- Be able to explain how chart is made and what a point (x,y) on the line means, explain what 45 degree line represents
- Based on slope of DE line, describe kinds of equilibria, if any
- Describe difference equation in
**P**terms and calculate P_{n+1}= a P_{n}+ b_{e}from this.

Implement difference equations model in Excel and graphically display outcome"]]

- Translate standard subscript notation into Excel formulas
- Use autofill to extend integer time periods and formula for quantity of interest
- Use other cells to contain parameters that are referred to in the difference equation formula
- Make appropriate use of relative and absolute cell references so that formulas autofill correctly
- Use a "spinner" to make a parameter variable; use a "divide by (a power of) ten" formula to make a spinner control parameters of arbitrary precision.
- Format text in Excel to show subscripts.
- Create XY scatterplot charts with legends and titles depending on data

Convey understanding of relationship between difference equations and related models/techniques.

Describe how to get from difference equations to stock and flow models

Suggest indications and contraindications, identify and respond to typical concerns and caveats

Describe assumptions and caveats

stock

flow

valve

information

positive/negative feedback

causal loops

equilibrium

Translate system description into causal loop diagram

Translate system description into stock and flow diagram

Translate stock and flow diagram into difference equations

Describe generic system performance possibilities (oscillating, growing, asymptotic, damped, etc.)

Find a source for system dynamic software

Stock and flow models are a part of an approach to modeling called systems dynamics. A search on that term will get you all you need.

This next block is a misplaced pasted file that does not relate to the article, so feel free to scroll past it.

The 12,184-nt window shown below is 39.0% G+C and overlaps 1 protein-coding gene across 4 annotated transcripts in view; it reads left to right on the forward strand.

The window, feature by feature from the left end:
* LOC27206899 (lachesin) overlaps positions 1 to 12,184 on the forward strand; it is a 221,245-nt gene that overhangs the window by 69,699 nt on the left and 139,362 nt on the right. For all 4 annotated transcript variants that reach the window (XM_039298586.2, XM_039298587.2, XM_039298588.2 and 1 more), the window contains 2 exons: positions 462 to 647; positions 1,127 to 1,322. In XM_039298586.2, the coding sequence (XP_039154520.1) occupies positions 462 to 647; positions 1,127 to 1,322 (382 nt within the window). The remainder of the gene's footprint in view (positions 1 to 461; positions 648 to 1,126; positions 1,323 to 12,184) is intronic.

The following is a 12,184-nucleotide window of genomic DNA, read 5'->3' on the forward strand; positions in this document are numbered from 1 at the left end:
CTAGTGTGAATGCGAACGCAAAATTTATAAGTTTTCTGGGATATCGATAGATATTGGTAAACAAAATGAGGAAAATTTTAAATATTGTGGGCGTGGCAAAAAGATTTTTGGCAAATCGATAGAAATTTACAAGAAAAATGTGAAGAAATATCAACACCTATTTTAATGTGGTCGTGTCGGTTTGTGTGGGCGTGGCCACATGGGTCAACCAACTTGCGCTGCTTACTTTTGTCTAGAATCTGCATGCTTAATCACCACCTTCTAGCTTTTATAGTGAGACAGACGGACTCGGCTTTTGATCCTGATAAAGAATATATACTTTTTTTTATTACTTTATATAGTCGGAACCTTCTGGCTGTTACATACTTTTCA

Caveats

### Problems

### Wiki Pages

### See also

If you optimize everything, you will always be unhappy.

- Donald Knuth

## Linear Programing and Optimization

With decision trees we learned how we can make the best choice among alternatives. But what about when we need to choose a best combination of things to accomplish our objectives?

#### Class 1 Math prereqs, basic concepts, graphing (Slides: PDF, PPTX, KEY, class handout)

Prep

- Stokey & Zeckhauser, Ch.11, "Linear Programming" 177-188
- Ryan: Math Prereqs for LP
- Ryan: Linear Programming I
- Problems 219 220 221 223 224

#### Class 2 Shadow Prices and Sensitivity Analysis

- Stokey &Zeckhauser, Ch.11, "Linear Programming," pp. 188-200
- Excel Easy: Solver Tutorial
- Problems 327 226 227 228 229 230 231

#### Lab Using Solver with Excel

- Excel Easy: Solver Tutorial

#### Class 3 Intermediate Considerations

Prep

- TBA
- Problems tba

#### Class 4 Issues and Caveats

Prep

#### Lab More with Solver

### Skills

Understand vocabulary and concepts associated with linear programming.

Translate word problems into inequalities for use in linear programming model.

Be able to solve linear programming model graphically

Translate simple linear programming problem into Excel and use solver to find optimum.

Suggest indications and contraindications, identify and respond to typical concerns and caveats

### Problems

### See also

[The Freedom of Information Act is] the Taj Mahal of the Doctrine of Unanticipated Consequences, the Sistine Chapel of Cost-Benefit Analysis Ignored.”

- Antonin Scalia

## Cost Benefit Analysis

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#### Class 1 Concepts, Fundamental Rule, The Four Cases

Prep

- Stokey & Zeckhauser, ch. 9, pp. 134-45
- Ryan: Cost Benefit Analysis
- Wikipedia Cost Benefit Analysis
- Problems TBA (on concept and recognizing types)

#### Class 2

- Stokey & Zeckhauser, ch. 9, pp. 146-58
- Problem set 1

#### Lab

Prep

- TBA

#### Class 3

Prep

- TBA

#### Class 4 Issues and Caveats

Prep

- TBA

#### Lab

Prep

- TBA

### Skills

Appreciate and explain basic idea of (global/aggregate) net benefit and potential compensation

Calculating net cost/benefit and marginal cost/benefit. Sketch charts of same. Interpret tables/charts.